Concrete Steps to Address the Crisis in Ukraine

An opposition supporter holds a Ukrainian flag in the center of Kiev's Independence Square.

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U.S., European, and Russian leaders have watched the political crisis in Ukraine with great concern since last fall when hundreds of thousands of protestors rallied in Kiev’s Independence Square. The demonstrations were against then Ukrainian President Viktor Yanukovych’s decision to reject closer economic ties with the European Union. But what started as a domestic political crisis over the direction of Ukraine’s economy has now escalated into an international military crisis with Russia’s subsequent blatant violation of Ukraine’s territorial integrity.

Following the initial protests in November, an escalating spiral of violence between Ukrainian security services and the protestors eventually drove Russian-leaning President Yanukovych from power in February to be replaced by government officials who favor a stronger relationship with the European Union. Less than 10 days after Yanukovych’s ouster, the Russian government deployed several thousand troops into the Ukrainian region of Crimea—a strategically important peninsula on the Black Sea with a majority ethnic Russian population and a Russian naval base in the port city of Sevastopol. Russian President Vladimir Putin has defended the military incursion into Ukrainian territory under the pretense of protecting Crimea’s large Russian-speaking population from Ukrainian authorities and right-wing Ukrainian nationalists. The Russian government now appears to be preparing to annex Crimea and incorporate it into the Russian Federation, which would be a further escalation of the conflict and another significant violation of international law.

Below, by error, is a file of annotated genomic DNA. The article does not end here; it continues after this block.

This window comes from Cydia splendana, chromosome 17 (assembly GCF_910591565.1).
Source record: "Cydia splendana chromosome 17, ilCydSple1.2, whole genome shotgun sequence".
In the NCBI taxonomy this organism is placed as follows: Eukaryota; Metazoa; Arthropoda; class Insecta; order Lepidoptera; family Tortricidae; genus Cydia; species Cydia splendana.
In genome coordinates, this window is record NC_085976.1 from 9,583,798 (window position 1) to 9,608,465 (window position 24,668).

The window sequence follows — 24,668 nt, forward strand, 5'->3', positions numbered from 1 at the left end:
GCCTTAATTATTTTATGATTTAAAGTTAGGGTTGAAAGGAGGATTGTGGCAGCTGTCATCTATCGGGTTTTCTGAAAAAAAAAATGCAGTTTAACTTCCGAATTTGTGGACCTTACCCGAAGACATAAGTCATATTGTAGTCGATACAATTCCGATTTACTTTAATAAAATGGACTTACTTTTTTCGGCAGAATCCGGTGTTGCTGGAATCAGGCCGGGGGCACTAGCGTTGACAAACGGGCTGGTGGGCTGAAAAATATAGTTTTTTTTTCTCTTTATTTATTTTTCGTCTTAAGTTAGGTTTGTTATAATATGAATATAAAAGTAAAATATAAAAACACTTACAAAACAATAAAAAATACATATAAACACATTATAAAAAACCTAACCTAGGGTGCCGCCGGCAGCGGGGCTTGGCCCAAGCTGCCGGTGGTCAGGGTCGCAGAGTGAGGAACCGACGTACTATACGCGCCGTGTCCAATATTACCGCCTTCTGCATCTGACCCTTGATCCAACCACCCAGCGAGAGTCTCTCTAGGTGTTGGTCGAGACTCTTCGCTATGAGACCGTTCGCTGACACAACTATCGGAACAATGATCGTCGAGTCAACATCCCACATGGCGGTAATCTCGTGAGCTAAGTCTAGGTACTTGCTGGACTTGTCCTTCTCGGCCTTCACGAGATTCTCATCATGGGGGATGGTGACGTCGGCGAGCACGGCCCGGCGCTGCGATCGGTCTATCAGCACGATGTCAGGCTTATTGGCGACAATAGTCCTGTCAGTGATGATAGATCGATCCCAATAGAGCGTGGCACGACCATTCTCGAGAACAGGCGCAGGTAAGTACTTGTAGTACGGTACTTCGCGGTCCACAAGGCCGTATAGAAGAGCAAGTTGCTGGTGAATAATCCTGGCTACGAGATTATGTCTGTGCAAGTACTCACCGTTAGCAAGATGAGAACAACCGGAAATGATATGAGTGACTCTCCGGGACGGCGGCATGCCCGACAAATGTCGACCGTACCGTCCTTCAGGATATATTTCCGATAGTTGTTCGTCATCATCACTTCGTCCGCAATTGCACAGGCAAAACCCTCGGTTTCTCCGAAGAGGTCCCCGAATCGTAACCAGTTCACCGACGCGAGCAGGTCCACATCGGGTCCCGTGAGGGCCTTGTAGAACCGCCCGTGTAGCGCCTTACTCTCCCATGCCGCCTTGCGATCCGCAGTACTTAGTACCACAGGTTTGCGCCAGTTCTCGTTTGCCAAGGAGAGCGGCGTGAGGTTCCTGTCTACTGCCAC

The Ukrainian political crisis and Russia’s apparent willingness to annex Crimea has raised several important strategic questions for U.S. policymakers as they coordinate a response with allies in the European Union and the North Atlantic Treaty Organization, or NATO. When determining the most effective course of action, policymakers should assess ways to support various U.S. priorities in the crisis, including, but not limited to:

  • Finding a nonviolent solution to the crisis that reestablishes the sovereignty and territorial integrity of Ukraine. This must include the withdrawal of unauthorized Russian military forces from Ukrainian territory and the return of authorized Black Sea Fleet forces to their base.
  • Establishing a functioning and democratic Ukrainian government and economy that respect the rights of minorities and can manage a difficult period of transition, including new national elections.
  • Maintaining the credibility and integrity of transatlantic alliances and treaty obligations.
  • Upholding international rules, norms, and institutions that govern acceptable international behavior.

Ken Sofer is a Policy Analyst with the National Security and International Policy team at the Center for American Progress.